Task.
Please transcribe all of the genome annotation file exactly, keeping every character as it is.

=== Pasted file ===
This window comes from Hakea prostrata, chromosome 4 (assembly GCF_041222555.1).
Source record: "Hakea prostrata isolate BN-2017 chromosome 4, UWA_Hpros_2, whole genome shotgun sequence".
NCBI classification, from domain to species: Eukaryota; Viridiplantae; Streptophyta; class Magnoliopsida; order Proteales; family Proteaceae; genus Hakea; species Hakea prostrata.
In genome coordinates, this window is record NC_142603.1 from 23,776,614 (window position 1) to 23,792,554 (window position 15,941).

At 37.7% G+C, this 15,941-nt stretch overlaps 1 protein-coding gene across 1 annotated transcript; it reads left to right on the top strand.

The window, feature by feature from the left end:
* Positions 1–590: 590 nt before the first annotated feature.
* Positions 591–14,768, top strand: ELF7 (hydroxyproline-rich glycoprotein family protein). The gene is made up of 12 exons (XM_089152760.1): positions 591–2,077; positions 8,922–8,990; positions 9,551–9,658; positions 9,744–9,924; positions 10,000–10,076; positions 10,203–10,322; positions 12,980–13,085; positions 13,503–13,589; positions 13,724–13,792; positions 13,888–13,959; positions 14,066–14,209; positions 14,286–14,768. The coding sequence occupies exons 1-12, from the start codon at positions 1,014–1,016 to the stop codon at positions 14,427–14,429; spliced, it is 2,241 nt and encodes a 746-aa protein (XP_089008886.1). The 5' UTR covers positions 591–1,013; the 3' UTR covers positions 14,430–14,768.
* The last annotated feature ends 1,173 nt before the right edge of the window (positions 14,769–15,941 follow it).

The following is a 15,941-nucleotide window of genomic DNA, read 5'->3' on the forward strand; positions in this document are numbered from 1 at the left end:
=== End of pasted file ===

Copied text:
This window comes from Hakea prostrata, chromosome 4 (assembly GCF_041222555.1).
Source record: "Hakea prostrata isolate BN-2017 chromosome 4, UWA_Hpros_2, whole genome shotgun sequence".
NCBI classification, from domain to species: Eukaryota; Viridiplantae; Streptophyta; class Magnoliopsida; order Proteales; family Proteaceae; genus Hakea; species Hakea prostrata.
In genome coordinates, this window is record NC_142603.1 from 23,776,614 (window position 1) to 23,792,554 (window position 15,941).

At 37.7% G+C, this 15,941-nt stretch overlaps 1 protein-coding gene across 1 annotated transcript; it reads left to right on the top strand.

The window, feature by feature from the left end:
* Positions 1–590: 590 nt before the first annotated feature.
* Positions 591–14,768, top strand: ELF7 (hydroxyproline-rich glycoprotein family protein). The gene is made up of 12 exons (XM_089152760.1): positions 591–2,077; positions 8,922–8,990; positions 9,551–9,658; positions 9,744–9,924; positions 10,000–10,076; positions 10,203–10,322; positions 12,980–13,085; positions 13,503–13,589; positions 13,724–13,792; positions 13,888–13,959; positions 14,066–14,209; positions 14,286–14,768. The coding sequence occupies exons 1-12, from the start codon at positions 1,014–1,016 to the stop codon at positions 14,427–14,429; spliced, it is 2,241 nt and encodes a 746-aa protein (XP_089008886.1). The 5' UTR covers positions 591–1,013; the 3' UTR covers positions 14,430–14,768.
* The last annotated feature ends 1,173 nt before the right edge of the window (positions 14,769–15,941 follow it).

The following is a 15,941-nucleotide window of genomic DNA, read 5'->3' on the forward strand; positions in this document are numbered from 1 at the left end: